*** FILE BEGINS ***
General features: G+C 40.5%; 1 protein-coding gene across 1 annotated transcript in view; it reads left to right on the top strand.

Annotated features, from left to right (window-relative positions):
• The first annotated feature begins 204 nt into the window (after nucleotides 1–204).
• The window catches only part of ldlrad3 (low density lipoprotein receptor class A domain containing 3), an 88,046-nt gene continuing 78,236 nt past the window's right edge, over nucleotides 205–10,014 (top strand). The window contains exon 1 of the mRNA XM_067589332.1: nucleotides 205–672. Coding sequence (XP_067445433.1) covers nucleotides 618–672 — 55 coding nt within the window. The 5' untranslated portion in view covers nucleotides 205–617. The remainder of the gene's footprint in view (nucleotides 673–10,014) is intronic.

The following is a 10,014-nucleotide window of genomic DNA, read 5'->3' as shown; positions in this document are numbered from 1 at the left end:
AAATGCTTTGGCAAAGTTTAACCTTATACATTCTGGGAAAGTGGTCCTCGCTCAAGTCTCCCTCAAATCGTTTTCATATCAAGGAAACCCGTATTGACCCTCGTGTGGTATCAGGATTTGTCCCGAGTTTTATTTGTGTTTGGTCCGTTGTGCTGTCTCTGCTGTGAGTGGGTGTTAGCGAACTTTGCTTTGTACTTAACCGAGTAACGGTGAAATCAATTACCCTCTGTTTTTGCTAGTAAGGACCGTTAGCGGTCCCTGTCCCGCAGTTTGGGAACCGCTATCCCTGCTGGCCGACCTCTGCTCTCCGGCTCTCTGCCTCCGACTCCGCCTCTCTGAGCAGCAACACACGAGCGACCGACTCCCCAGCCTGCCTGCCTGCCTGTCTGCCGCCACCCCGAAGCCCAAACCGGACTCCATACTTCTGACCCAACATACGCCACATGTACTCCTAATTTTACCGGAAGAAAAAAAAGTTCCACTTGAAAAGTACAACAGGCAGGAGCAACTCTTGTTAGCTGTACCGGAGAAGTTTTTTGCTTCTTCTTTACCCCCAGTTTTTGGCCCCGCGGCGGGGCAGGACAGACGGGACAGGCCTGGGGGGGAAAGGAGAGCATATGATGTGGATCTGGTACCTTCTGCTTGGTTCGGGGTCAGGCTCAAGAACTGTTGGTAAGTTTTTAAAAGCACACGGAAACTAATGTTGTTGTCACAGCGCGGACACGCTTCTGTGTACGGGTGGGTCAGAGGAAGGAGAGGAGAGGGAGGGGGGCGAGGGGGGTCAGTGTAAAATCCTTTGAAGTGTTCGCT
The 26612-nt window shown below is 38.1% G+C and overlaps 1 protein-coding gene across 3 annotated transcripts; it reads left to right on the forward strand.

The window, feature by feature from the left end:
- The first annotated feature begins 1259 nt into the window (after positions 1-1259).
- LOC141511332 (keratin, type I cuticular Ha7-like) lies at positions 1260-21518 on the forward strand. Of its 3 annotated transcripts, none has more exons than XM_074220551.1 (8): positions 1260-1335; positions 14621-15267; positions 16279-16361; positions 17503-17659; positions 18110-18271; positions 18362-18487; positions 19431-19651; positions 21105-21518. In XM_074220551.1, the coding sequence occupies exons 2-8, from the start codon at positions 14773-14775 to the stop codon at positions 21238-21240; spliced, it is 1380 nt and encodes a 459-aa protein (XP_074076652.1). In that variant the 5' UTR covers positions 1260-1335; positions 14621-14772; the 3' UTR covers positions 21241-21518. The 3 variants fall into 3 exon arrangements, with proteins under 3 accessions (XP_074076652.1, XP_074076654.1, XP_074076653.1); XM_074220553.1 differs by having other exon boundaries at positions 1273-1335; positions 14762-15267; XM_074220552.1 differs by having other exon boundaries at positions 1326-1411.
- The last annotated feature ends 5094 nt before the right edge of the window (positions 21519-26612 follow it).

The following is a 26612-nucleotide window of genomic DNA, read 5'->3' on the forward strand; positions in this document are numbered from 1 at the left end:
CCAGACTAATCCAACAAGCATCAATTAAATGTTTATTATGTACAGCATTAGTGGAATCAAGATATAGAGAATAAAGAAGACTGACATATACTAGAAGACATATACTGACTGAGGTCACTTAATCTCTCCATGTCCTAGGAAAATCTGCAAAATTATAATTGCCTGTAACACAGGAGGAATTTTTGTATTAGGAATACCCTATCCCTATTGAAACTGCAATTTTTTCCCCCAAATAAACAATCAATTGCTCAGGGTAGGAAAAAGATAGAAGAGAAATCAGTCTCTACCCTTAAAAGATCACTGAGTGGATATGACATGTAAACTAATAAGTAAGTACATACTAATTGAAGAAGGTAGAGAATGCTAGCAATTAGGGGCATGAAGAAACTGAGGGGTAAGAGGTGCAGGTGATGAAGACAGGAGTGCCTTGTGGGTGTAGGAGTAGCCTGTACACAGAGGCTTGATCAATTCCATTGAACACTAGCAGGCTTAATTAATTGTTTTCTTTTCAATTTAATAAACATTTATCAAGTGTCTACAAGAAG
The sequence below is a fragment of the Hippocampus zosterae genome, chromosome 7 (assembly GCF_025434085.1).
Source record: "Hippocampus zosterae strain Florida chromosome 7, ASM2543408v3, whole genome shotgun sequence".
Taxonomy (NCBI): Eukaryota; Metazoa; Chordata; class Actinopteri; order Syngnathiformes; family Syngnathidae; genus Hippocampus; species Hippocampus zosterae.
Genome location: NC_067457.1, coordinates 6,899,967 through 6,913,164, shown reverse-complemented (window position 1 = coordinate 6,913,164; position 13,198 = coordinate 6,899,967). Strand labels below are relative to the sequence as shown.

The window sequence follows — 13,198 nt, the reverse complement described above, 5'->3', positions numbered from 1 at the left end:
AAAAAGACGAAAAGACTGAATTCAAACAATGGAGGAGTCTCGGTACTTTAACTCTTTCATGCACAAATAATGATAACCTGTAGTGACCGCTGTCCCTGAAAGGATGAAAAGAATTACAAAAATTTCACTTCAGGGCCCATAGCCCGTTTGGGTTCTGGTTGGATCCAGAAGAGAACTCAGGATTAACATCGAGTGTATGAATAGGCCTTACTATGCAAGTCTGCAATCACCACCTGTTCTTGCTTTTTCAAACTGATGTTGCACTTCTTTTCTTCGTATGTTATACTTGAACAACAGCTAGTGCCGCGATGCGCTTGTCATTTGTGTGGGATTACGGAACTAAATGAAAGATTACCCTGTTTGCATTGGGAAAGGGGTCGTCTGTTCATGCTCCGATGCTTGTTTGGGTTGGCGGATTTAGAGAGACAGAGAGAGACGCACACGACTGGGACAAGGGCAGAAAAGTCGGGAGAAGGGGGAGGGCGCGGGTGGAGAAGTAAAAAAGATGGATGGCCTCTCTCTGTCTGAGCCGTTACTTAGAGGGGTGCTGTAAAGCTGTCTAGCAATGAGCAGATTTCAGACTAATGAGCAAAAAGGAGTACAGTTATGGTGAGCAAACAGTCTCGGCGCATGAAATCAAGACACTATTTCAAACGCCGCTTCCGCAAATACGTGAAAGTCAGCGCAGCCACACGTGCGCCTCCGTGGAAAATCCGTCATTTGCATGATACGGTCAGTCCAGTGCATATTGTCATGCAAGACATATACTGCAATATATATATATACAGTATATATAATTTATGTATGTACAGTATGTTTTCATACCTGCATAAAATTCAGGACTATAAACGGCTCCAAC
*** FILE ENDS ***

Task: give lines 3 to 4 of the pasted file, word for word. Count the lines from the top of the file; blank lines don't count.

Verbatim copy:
• The first annotated feature begins 204 nt into the window (after nucleotides 1–204).
• The window catches only part of ldlrad3 (low density lipoprotein receptor class A domain containing 3), an 88,046-nt gene continuing 78,236 nt past the window's right edge, over nucleotides 205–10,014 (top strand). The window contains exon 1 of the mRNA XM_067589332.1: nucleotides 205–672. Coding sequence (XP_067445433.1) covers nucleotides 618–672 — 55 coding nt within the window. The 5' untranslated portion in view covers nucleotides 205–617. The remainder of the gene's footprint in view (nucleotides 673–10,014) is intronic.